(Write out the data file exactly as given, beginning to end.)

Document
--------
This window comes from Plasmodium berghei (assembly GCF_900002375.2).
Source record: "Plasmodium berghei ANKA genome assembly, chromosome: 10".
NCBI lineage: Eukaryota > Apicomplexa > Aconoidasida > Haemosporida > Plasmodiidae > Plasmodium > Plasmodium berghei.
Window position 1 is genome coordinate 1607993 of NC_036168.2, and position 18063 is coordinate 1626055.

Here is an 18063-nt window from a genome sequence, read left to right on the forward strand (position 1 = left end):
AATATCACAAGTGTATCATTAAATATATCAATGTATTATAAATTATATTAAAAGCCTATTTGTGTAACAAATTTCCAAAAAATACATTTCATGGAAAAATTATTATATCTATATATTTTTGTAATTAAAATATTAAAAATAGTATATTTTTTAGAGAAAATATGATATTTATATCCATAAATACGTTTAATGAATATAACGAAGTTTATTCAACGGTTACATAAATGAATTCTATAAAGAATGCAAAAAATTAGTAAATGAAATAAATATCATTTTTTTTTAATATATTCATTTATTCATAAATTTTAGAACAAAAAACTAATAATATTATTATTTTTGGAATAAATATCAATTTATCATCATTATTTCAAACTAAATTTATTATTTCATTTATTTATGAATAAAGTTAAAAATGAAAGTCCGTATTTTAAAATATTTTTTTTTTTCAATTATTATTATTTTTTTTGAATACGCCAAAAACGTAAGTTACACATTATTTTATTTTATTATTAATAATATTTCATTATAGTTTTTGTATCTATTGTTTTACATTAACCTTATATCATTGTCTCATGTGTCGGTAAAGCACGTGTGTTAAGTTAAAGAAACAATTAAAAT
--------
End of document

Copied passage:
This window comes from Plasmodium berghei (assembly GCF_900002375.2).
Source record: "Plasmodium berghei ANKA genome assembly, chromosome: 10".
NCBI lineage: Eukaryota > Apicomplexa > Aconoidasida > Haemosporida > Plasmodiidae > Plasmodium > Plasmodium berghei.
Window position 1 is genome coordinate 1607993 of NC_036168.2, and position 18063 is coordinate 1626055.

Here is an 18063-nt window from a genome sequence, read left to right on the forward strand (position 1 = left end):
AATATCACAAGTGTATCATTAAATATATCAATGTATTATAAATTATATTAAAAGCCTATTTGTGTAACAAATTTCCAAAAAATACATTTCATGGAAAAATTATTATATCTATATATTTTTGTAATTAAAATATTAAAAATAGTATATTTTTTAGAGAAAATATGATATTTATATCCATAAATACGTTTAATGAATATAACGAAGTTTATTCAACGGTTACATAAATGAATTCTATAAAGAATGCAAAAAATTAGTAAATGAAATAAATATCATTTTTTTTTAATATATTCATTTATTCATAAATTTTAGAACAAAAAACTAATAATATTATTATTTTTGGAATAAATATCAATTTATCATCATTATTTCAAACTAAATTTATTATTTCATTTATTTATGAATAAAGTTAAAAATGAAAGTCCGTATTTTAAAATATTTTTTTTTTTCAATTATTATTATTTTTTTTGAATACGCCAAAAACGTAAGTTACACATTATTTTATTTTATTATTAATAATATTTCATTATAGTTTTTGTATCTATTGTTTTACATTAACCTTATATCATTGTCTCATGTGTCGGTAAAGCACGTGTGTTAAGTTAAAGAAACAATTAAAAT